The imagination can easily fill up the picture of a gradually increasing crowd, principally of negroes, following the little group of marines and officers, with the tall form of the President in its center; and, having learned that it was indeed Mr. Lincoln, giving expression to joy and gratitude in the picturesque emotional ejaculations of the colored race. It is easy also to imagine the sharp anxiety of those who had the President’s safety in charge during this tiresome and even foolhardy march through a city still in flames, whose white inhabitants were sullenly resentful at best, and whose grief and anger might at any moment culminate against the man they looked upon as the incarnation of their misfortunes. But no accident befell him. Reaching General Weitzel’s headquarters, Mr. Lincoln rested in the mansion Jefferson Davis had occupied as President of the Confederacy, and after a day of sight-seeing returned to his steamer and to Washington, to be stricken down by an assassin’s bullet, literally “in the house of his friends.”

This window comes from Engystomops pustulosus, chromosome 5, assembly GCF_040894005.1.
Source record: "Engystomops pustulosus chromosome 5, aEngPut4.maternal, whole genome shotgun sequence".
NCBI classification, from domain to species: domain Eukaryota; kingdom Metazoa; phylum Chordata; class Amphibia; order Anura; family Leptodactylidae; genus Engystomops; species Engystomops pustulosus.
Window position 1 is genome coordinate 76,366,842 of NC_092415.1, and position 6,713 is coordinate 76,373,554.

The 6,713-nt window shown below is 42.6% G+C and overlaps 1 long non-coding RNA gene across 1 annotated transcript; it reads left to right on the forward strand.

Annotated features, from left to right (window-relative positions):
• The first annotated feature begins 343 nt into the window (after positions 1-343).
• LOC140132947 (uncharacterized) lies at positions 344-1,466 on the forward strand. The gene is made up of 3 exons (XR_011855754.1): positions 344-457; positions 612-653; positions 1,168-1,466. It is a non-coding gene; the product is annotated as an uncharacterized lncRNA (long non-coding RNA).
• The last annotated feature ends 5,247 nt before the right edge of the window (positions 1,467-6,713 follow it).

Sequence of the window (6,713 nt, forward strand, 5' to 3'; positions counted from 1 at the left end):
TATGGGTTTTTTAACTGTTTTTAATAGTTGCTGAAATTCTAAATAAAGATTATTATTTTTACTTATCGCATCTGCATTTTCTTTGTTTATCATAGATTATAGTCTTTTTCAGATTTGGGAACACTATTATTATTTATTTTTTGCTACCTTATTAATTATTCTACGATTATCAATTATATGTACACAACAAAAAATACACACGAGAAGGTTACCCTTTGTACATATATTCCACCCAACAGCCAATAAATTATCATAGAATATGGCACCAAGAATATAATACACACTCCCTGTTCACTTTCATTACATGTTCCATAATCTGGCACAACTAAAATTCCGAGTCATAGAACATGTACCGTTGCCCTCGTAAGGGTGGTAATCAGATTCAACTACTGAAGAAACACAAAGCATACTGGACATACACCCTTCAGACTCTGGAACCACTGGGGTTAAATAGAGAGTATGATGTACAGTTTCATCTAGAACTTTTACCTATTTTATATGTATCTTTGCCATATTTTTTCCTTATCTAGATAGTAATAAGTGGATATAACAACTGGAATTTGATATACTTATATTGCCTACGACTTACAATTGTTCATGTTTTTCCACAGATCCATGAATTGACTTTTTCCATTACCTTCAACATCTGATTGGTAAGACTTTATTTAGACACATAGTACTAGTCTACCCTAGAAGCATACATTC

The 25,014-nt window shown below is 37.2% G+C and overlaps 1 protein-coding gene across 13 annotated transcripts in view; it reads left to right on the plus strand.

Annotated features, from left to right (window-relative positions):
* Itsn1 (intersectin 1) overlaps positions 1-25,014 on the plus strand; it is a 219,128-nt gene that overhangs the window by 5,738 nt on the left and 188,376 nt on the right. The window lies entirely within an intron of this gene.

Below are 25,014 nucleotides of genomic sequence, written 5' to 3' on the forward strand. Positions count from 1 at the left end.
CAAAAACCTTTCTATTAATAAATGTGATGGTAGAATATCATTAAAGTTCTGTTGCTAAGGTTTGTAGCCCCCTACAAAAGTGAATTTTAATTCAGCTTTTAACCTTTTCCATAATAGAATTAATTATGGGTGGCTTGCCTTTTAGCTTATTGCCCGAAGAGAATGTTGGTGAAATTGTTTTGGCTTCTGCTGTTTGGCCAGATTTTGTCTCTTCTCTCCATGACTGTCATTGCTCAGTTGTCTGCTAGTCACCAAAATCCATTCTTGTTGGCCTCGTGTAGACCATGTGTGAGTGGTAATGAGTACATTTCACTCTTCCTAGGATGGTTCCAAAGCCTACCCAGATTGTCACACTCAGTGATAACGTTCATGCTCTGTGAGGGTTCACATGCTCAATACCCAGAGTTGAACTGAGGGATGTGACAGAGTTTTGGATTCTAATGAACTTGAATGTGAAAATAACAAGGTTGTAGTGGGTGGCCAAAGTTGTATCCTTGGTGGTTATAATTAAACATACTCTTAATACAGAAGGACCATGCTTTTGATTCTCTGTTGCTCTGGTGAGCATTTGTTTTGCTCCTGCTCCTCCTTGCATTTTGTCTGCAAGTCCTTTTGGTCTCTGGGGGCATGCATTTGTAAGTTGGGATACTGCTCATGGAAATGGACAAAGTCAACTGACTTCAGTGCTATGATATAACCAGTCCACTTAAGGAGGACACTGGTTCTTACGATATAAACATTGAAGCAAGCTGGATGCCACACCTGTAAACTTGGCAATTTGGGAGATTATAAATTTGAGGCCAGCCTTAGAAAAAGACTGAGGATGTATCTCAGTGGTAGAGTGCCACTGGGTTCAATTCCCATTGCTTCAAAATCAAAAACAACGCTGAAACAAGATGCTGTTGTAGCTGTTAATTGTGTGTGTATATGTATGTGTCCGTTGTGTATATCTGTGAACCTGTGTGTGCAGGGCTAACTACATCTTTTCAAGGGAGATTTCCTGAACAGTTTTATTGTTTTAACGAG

Lincoln’s Interviews with Campbell—Withdraws Authority for Meeting of Virginia Legislature—Conference of Davis and Johnston at Greensboro—Johnston Asks for an Armistice—Meeting of Sherman and Johnston—Their Agreement—Rejected at Washington—Surrender of Johnston—Surrender of other Confederate Forces—End of the Rebel Navy—Capture of Jefferson Davis—Surrender of E. Kirby Smith—Number of Confederates Surrendered and Exchanged—Reduction of Federal Army to a Peace Footing—Grand Review of the Army
While in Richmond, Mr. Lincoln had two interviews with John A. Campbell, rebel Secretary of War, who had not accompanied the other fleeing officials, preferring instead to submit to Federal authority. Mr. Campbell had been one of the commissioners at the Hampton Roads conference, and Mr. Lincoln now gave him a written memorandum repeating in substance the terms he had then offered the Confederates. On Campbell’s suggestion that the Virginia legislature, if allowed to come together, would at once repeal its ordinance of secession and withdraw all Virginia troops from the field, he also gave permission for its members to assemble for that purpose. But this, being distorted into authority to sit in judgment on the political consequences of the war, was soon withdrawn.